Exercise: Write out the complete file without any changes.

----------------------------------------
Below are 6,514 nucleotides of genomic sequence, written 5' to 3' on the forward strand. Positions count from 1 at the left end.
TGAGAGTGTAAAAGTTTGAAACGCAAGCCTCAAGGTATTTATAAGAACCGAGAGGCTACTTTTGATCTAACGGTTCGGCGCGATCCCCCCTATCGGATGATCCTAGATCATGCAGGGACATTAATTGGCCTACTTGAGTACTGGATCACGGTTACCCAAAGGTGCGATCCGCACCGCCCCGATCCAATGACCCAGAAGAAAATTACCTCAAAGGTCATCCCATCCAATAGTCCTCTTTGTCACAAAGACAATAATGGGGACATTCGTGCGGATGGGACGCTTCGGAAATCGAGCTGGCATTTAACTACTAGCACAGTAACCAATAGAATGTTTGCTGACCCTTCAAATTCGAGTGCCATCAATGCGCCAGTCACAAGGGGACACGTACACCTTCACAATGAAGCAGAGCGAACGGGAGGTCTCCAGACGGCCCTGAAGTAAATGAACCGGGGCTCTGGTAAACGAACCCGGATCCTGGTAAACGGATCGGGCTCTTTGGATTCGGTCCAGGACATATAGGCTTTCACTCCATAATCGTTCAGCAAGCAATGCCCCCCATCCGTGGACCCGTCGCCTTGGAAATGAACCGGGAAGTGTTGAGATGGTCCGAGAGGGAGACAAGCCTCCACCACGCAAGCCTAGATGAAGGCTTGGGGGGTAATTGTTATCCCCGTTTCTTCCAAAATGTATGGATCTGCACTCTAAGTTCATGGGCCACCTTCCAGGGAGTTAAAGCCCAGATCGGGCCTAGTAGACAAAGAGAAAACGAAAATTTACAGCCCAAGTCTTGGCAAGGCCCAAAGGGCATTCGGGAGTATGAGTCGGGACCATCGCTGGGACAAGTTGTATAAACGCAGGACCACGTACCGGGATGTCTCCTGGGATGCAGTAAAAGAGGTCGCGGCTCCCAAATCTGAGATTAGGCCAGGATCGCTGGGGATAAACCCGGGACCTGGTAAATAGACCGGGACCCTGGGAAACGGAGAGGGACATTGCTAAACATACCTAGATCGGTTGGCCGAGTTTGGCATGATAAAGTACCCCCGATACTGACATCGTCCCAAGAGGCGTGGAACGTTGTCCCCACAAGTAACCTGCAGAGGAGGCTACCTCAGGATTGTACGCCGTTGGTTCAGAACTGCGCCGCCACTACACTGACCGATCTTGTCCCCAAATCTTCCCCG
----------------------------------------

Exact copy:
Below are 6,514 nucleotides of genomic sequence, written 5' to 3' on the forward strand. Positions count from 1 at the left end.
TGAGAGTGTAAAAGTTTGAAACGCAAGCCTCAAGGTATTTATAAGAACCGAGAGGCTACTTTTGATCTAACGGTTCGGCGCGATCCCCCCTATCGGATGATCCTAGATCATGCAGGGACATTAATTGGCCTACTTGAGTACTGGATCACGGTTACCCAAAGGTGCGATCCGCACCGCCCCGATCCAATGACCCAGAAGAAAATTACCTCAAAGGTCATCCCATCCAATAGTCCTCTTTGTCACAAAGACAATAATGGGGACATTCGTGCGGATGGGACGCTTCGGAAATCGAGCTGGCATTTAACTACTAGCACAGTAACCAATAGAATGTTTGCTGACCCTTCAAATTCGAGTGCCATCAATGCGCCAGTCACAAGGGGACACGTACACCTTCACAATGAAGCAGAGCGAACGGGAGGTCTCCAGACGGCCCTGAAGTAAATGAACCGGGGCTCTGGTAAACGAACCCGGATCCTGGTAAACGGATCGGGCTCTTTGGATTCGGTCCAGGACATATAGGCTTTCACTCCATAATCGTTCAGCAAGCAATGCCCCCCATCCGTGGACCCGTCGCCTTGGAAATGAACCGGGAAGTGTTGAGATGGTCCGAGAGGGAGACAAGCCTCCACCACGCAAGCCTAGATGAAGGCTTGGGGGGTAATTGTTATCCCCGTTTCTTCCAAAATGTATGGATCTGCACTCTAAGTTCATGGGCCACCTTCCAGGGAGTTAAAGCCCAGATCGGGCCTAGTAGACAAAGAGAAAACGAAAATTTACAGCCCAAGTCTTGGCAAGGCCCAAAGGGCATTCGGGAGTATGAGTCGGGACCATCGCTGGGACAAGTTGTATAAACGCAGGACCACGTACCGGGATGTCTCCTGGGATGCAGTAAAAGAGGTCGCGGCTCCCAAATCTGAGATTAGGCCAGGATCGCTGGGGATAAACCCGGGACCTGGTAAATAGACCGGGACCCTGGGAAACGGAGAGGGACATTGCTAAACATACCTAGATCGGTTGGCCGAGTTTGGCATGATAAAGTACCCCCGATACTGACATCGTCCCAAGAGGCGTGGAACGTTGTCCCCACAAGTAACCTGCAGAGGAGGCTACCTCAGGATTGTACGCCGTTGGTTCAGAACTGCGCCGCCACTACACTGACCGATCTTGTCCCCAAATCTTCCCCG